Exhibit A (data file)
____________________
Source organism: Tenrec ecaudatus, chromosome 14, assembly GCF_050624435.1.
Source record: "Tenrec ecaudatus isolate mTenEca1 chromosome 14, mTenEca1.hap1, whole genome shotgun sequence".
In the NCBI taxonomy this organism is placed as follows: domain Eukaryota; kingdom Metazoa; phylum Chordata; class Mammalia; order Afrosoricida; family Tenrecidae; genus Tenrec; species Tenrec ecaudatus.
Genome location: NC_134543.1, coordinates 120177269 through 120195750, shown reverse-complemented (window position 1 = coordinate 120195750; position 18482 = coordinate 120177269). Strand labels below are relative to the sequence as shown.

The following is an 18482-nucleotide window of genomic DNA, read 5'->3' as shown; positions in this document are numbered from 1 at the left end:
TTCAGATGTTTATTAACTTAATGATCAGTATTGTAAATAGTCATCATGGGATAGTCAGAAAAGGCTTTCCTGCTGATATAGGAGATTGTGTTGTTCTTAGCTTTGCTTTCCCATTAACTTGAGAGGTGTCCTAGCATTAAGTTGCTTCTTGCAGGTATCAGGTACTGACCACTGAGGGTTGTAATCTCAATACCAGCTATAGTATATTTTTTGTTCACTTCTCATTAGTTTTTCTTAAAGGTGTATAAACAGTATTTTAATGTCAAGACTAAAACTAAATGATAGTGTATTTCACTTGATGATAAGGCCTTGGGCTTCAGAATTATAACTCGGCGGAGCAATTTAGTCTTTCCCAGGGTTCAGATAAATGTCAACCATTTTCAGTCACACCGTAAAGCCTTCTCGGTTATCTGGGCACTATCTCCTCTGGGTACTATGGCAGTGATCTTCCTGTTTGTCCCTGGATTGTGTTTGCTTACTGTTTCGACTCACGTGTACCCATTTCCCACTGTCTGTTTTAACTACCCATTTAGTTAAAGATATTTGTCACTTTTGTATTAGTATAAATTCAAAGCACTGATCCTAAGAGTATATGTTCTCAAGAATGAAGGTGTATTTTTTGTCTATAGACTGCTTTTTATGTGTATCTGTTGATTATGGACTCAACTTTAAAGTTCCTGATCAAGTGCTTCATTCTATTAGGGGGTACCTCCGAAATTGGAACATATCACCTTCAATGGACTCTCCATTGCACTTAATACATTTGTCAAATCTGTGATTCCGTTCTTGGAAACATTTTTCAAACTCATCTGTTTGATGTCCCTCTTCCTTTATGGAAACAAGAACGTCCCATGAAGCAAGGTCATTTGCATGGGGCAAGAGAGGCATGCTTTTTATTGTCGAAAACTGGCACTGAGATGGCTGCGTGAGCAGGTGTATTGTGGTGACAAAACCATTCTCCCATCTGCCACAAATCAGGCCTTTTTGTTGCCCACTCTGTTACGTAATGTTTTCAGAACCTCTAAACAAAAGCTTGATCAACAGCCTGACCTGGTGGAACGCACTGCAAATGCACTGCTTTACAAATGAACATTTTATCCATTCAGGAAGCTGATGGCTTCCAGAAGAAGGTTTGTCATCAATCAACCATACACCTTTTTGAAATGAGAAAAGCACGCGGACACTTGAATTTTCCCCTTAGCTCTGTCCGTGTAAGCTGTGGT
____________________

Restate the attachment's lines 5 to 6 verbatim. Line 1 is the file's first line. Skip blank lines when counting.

The following is an 18482-nucleotide window of genomic DNA, read 5'->3' as shown; positions in this document are numbered from 1 at the left end:
TTCAGATGTTTATTAACTTAATGATCAGTATTGTAAATAGTCATCATGGGATAGTCAGAAAAGGCTTTCCTGCTGATATAGGAGATTGTGTTGTTCTTAGCTTTGCTTTCCCATTAACTTGAGAGGTGTCCTAGCATTAAGTTGCTTCTTGCAGGTATCAGGTACTGACCACTGAGGGTTGTAATCTCAATACCAGCTATAGTATATTTTTTGTTCACTTCTCATTAGTTTTTCTTAAAGGTGTATAAACAGTATTTTAATGTCAAGACTAAAACTAAATGATAGTGTATTTCACTTGATGATAAGGCCTTGGGCTTCAGAATTATAACTCGGCGGAGCAATTTAGTCTTTCCCAGGGTTCAGATAAATGTCAACCATTTTCAGTCACACCGTAAAGCCTTCTCGGTTATCTGGGCACTATCTCCTCTGGGTACTATGGCAGTGATCTTCCTGTTTGTCCCTGGATTGTGTTTGCTTACTGTTTCGACTCACGTGTACCCATTTCCCACTGTCTGTTTTAACTACCCATTTAGTTAAAGATATTTGTCACTTTTGTATTAGTATAAATTCAAAGCACTGATCCTAAGAGTATATGTTCTCAAGAATGAAGGTGTATTTTTTGTCTATAGACTGCTTTTTATGTGTATCTGTTGATTATGGACTCAACTTTAAAGTTCCTGATCAAGTGCTTCATTCTATTAGGGGGTACCTCCGAAATTGGAACATATCACCTTCAATGGACTCTCCATTGCACTTAATACATTTGTCAAATCTGTGATTCCGTTCTTGGAAACATTTTTCAAACTCATCTGTTTGATGTCCCTCTTCCTTTATGGAAACAAGAACGTCCCATGAAGCAAGGTCATTTGCATGGGGCAAGAGAGGCATGCTTTTTATTGTCGAAAACTGGCACTGAGATGGCTGCGTGAGCAGGTGTATTGTGGTGACAAAACCATTCTCCCATCTGCCACAAATCAGGCCTTTTTGTTGCCCACTCTGTTACGTAATGTTTTCAGAACCTCTAAACAAAAGCTTGATCAACAGCCTGACCTGGTGGAACGCACTGCAAATGCACTGCTTTACAAATGAACATTTTATCCATTCAGGAAGCTGATGGCTTCCAGAAGAAGGTTTGTCATCAATCAACCATACACCTTTTTGAAATGAGAAAAGCACGCGGACACTTGAATTTTCCCCTTAGCTCTGTCCGTGTAAGCTGTGGT